A foreign exchange market (the 'forex') is where one currency is exchanged for another. The UK is the main centre in the world for foreign currency trading. This chapter examines the nature of exchange rates which is followed by a discussion of the determination of exchange rates. There is little, if any, agreement on the factors determining the demand for and supply of currency in the foreign exchange market. Three principal relationships are discussed in the chapter: purchasing power parity, covered interest rate parity and the international Fisher relation. The chapter explores the nature of the foreign exchange market and the types of business carried out on the market. Four types of forex business are conducted: spot transactions, outright forward transactions, foreign exchange swaps and currency swaps. The chapter also briefly summarises the empirical evidence concerning the efficiency of the forex.
This chapter examines the investment institutions and other investment vehicles (i.e. funds which finance investment). It discusses the types of investment institutions: pension funds, long-term insurance companies, investment trusts, unit trusts, open-ended investment companies, property trusts, and exchange-traded funds. The portfolio investment of both long-term insurance companies and pension funds is determined by the nature of their liabilities and the return on and availability of the various types of financial asset. The chapter also examines the role played by the new funds: hedge funds, private equity, sovereign wealth funds (including central bank reserves) and money market funds. The importance of these new funds can be gauged by the fact that McKinsey & Company designated the first three the 'new power brokers'. The main types of alternative finance funding includes peer-to-peer lending, invoice funding, and crowd-funding.
The global financial crisis of 2007-8 was a hugely significant event that had profound implications for the regulation of banks as well as for the wider financial system. This chapter examines the causes of financial crises in general and the specific causes of the global financial crisis in 2007-8. The specific causes of the 2007-8 include the growth of macro-imbalances; inappropriate monetary policy; sub-prime mortgages and the US housing bubble; financial innovation, in particular the process of securitisation; and the failure of regulation. The 2007-8 crisis had such far-reaching consequences for our understanding of risk and the way it is managed in the financial system, as well as consequences for the regulators of the system. In examining the global crisis of 2007-8, the chapter explores whether it was different from previous crises. It also explains the immediate response to the crisis from regulators and governments.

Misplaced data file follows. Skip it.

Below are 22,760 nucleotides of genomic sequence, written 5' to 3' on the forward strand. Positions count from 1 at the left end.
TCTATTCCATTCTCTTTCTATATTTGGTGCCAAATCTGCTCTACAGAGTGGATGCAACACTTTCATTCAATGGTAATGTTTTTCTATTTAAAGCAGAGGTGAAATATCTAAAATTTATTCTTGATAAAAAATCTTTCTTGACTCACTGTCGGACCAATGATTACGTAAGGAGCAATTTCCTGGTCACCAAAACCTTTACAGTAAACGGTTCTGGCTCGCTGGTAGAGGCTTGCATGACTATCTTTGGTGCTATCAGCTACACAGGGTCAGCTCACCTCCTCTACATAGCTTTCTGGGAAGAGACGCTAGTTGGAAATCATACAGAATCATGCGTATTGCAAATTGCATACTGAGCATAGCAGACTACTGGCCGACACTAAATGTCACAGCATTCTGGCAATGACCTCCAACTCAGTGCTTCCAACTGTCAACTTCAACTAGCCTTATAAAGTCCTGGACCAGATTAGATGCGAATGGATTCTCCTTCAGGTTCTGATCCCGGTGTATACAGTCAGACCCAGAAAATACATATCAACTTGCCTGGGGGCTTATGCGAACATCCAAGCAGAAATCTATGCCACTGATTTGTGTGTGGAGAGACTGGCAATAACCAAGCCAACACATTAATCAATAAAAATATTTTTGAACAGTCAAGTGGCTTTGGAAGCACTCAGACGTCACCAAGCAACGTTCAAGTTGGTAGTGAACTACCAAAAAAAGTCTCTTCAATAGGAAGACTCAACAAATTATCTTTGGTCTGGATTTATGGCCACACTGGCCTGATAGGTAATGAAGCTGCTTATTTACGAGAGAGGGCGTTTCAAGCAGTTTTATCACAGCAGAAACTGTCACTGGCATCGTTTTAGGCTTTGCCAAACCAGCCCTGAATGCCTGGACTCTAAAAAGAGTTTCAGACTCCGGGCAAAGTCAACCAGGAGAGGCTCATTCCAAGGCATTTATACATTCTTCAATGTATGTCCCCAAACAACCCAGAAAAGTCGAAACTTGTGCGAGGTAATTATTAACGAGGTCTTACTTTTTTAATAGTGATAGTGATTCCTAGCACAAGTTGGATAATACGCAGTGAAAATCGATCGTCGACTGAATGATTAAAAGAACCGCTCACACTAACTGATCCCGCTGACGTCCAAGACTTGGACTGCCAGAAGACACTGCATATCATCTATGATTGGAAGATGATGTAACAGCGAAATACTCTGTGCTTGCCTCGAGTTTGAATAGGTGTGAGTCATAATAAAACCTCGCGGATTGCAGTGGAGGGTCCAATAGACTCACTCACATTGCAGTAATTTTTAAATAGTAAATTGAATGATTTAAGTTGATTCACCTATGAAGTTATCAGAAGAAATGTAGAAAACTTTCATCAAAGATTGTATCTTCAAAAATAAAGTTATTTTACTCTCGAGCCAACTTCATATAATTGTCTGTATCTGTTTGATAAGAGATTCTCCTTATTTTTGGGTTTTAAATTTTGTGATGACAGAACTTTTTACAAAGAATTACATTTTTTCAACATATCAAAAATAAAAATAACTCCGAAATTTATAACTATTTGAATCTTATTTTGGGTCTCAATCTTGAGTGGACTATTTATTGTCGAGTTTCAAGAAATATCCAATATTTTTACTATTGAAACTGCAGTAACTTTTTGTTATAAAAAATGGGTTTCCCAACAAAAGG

This chapter mainly focuses on the bond market and the term structure of interest rates. The two are linked because the discussion of the term structure of interest rates is mainly conducted in the context of government securities. The chapter briefly discusses the reasons why different securities have different interest rates (i.e. the general structure of interest rates) and surveys the differing theories of the level of interest rates. It examines the general nature and valuation of bonds by highlighting the standard bonds and the Sukuk Islamic bonds. The chapter looks at the market for UK government securities (the gilt-edged market) in terms of new issues, secondary market trading and the innovation of gilt strips. It also examines the nature of corporate bonds and credit ratings.